This year, Oregon legislators will consider banning adults younger than 21 from buying guns. They’ll also decide whether to mandate that guns be kept under lock and key.
The most extensive of a handful of gun control proposals this session is Senate Bill 501, a catchall bill that includes both the above provisions along with a number of others. It also sets limits on how many guns and how much ammunition can be purchased.
In an interview with The News-Review on Thursday, Douglas County Sheriff John Hanlin explained why he thinks SB 501 is so extreme it’s unlikely to become law and would probably be found unconstitutional if it did. But he also said he’d leave it to the courts to decide, rather than using the county’s new Second Amendment Preservation Ordinance to refuse enforcement of its provisions.
“Generally speaking, I’m opposed to the entire Senate bill. I think the whole thing in its entirety is irresponsible and overreaching,” Hanlin said.
SB 501 was proposed by Lake Oswego students affiliated with Students for Change, a national student movement formed in response to the February 2018 Marjory Stoneman Douglas High School shooting in Parkland, Florida. Proponents of gun control argue it could reduce the number of such shootings, along with accidental shootings and teen suicides. Opponents say they are an infringement of Second Amendment rights.
Hanlin said SB 501’s provision barring 18- to 20-year-olds from obtaining guns doesn’t make sense.
Voters to consider second amendment ordinance
“Men and women in this country can go to war and lay down their lives defending our freedom in the military at age 18. I don’t know why they can’t possess a gun in their private lives at the age of 18,” he said.
He also believes the mandate that guns have a trigger lock or be kept in a locked container defeats the purpose of owning a gun for self-defense.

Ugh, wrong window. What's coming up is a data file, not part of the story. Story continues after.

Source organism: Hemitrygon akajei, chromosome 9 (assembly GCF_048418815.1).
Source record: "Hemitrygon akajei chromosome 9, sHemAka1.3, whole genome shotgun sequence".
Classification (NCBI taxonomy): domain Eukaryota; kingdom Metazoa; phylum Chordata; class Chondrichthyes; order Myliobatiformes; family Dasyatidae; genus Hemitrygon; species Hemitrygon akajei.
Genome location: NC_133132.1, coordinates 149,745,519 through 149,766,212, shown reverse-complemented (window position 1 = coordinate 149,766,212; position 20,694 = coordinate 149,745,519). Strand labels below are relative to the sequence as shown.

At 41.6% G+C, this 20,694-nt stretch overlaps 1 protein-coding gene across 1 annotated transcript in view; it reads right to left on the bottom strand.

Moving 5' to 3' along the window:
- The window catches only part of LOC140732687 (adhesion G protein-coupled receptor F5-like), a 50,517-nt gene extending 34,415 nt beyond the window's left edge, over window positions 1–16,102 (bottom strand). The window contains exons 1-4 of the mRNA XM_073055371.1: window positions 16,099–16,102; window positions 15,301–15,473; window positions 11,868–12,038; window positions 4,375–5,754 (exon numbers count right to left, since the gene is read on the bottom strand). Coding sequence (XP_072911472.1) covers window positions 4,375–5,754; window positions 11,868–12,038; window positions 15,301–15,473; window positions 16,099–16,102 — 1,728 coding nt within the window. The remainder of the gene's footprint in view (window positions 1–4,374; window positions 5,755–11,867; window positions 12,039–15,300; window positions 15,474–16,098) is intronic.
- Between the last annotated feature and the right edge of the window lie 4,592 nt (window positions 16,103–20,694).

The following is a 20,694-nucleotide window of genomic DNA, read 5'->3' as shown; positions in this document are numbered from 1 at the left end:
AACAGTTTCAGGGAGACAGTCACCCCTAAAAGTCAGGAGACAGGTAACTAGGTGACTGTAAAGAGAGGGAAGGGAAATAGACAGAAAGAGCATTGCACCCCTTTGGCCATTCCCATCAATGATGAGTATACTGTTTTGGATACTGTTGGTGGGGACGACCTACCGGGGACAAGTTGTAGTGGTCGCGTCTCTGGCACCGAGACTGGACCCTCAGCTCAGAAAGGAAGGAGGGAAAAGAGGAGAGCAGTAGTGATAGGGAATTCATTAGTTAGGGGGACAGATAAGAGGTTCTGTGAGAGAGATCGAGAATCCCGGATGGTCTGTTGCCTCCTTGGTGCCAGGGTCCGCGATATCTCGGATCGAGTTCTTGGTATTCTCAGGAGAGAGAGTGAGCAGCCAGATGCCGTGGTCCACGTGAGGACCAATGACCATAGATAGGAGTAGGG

“In a situation where you need one for home defense, you’re probably not going to have time to remove a lock or get it out of a typical safe in order to protect yourself or your family,” he said.
He said the ammunition limits listed in SB 501 are also unreasonable, especially a section mandating gun magazines hold no more than five rounds. There are hardly any guns made today with magazines holding such a small number of rounds, he said.
SB 501 also limits what an individual can purchase within 30 days. The limits are 20 rounds of ammunition, one rifle or shotgun, and one handgun within that time period. Hanlin said he doesn’t see why the government should have the right to restrict those purchases.
On the other hand, SB 501’s permit restrictions based on past behavior, such as prior convictions and restraining order violations are more valid in Hanlin’s view. These are similar to some existing rules, he said. Felons and some domestic abusers are already banned from purchasing guns.
SB 501 also adds a requirement that a gun safety course be completed before a permit to purchase a gun can be issued. Hanlin said while it makes sense to require a safety course for a concealed handgun permit, it’s not reasonable to extend the requirement to people who just want a gun for home protection.
“I think that’s stepping dangerously close to violating our Second Amendment rights,” he said.
Despite his concerns about most of SB 501’s provisions, Hanlin said he doesn’t see himself using the Second Amendment Preservation Ordinance to refuse enforcement if the legislature were to pass the bill. He said the ordinance was really intended as more of a “formal statement” by county residents about Second Amendment rights.
“Those sort of questions are going to have to be answered by the courts and by the high court, as far as the constitutionality of any law that passed that we feel infringes upon our Second Amendment rights,” he said.
If the bill passes and the courts don’t overturn it, Hanlin said he’d expect things to get pretty heated here in Douglas County and in other rural parts of the state.
“It’s going to result in a revolt. There’s going to be a lot of civil unrest if people can no longer buy ammunition or only limit the purchase to one gun every so many days,” he said.
More modest proposals before the legislature include fewer restrictions. Senate Bill 87 just includes the age 21 limit, while Senate Bill 275 centers on keeping guns locked up and reporting when they’re stolen.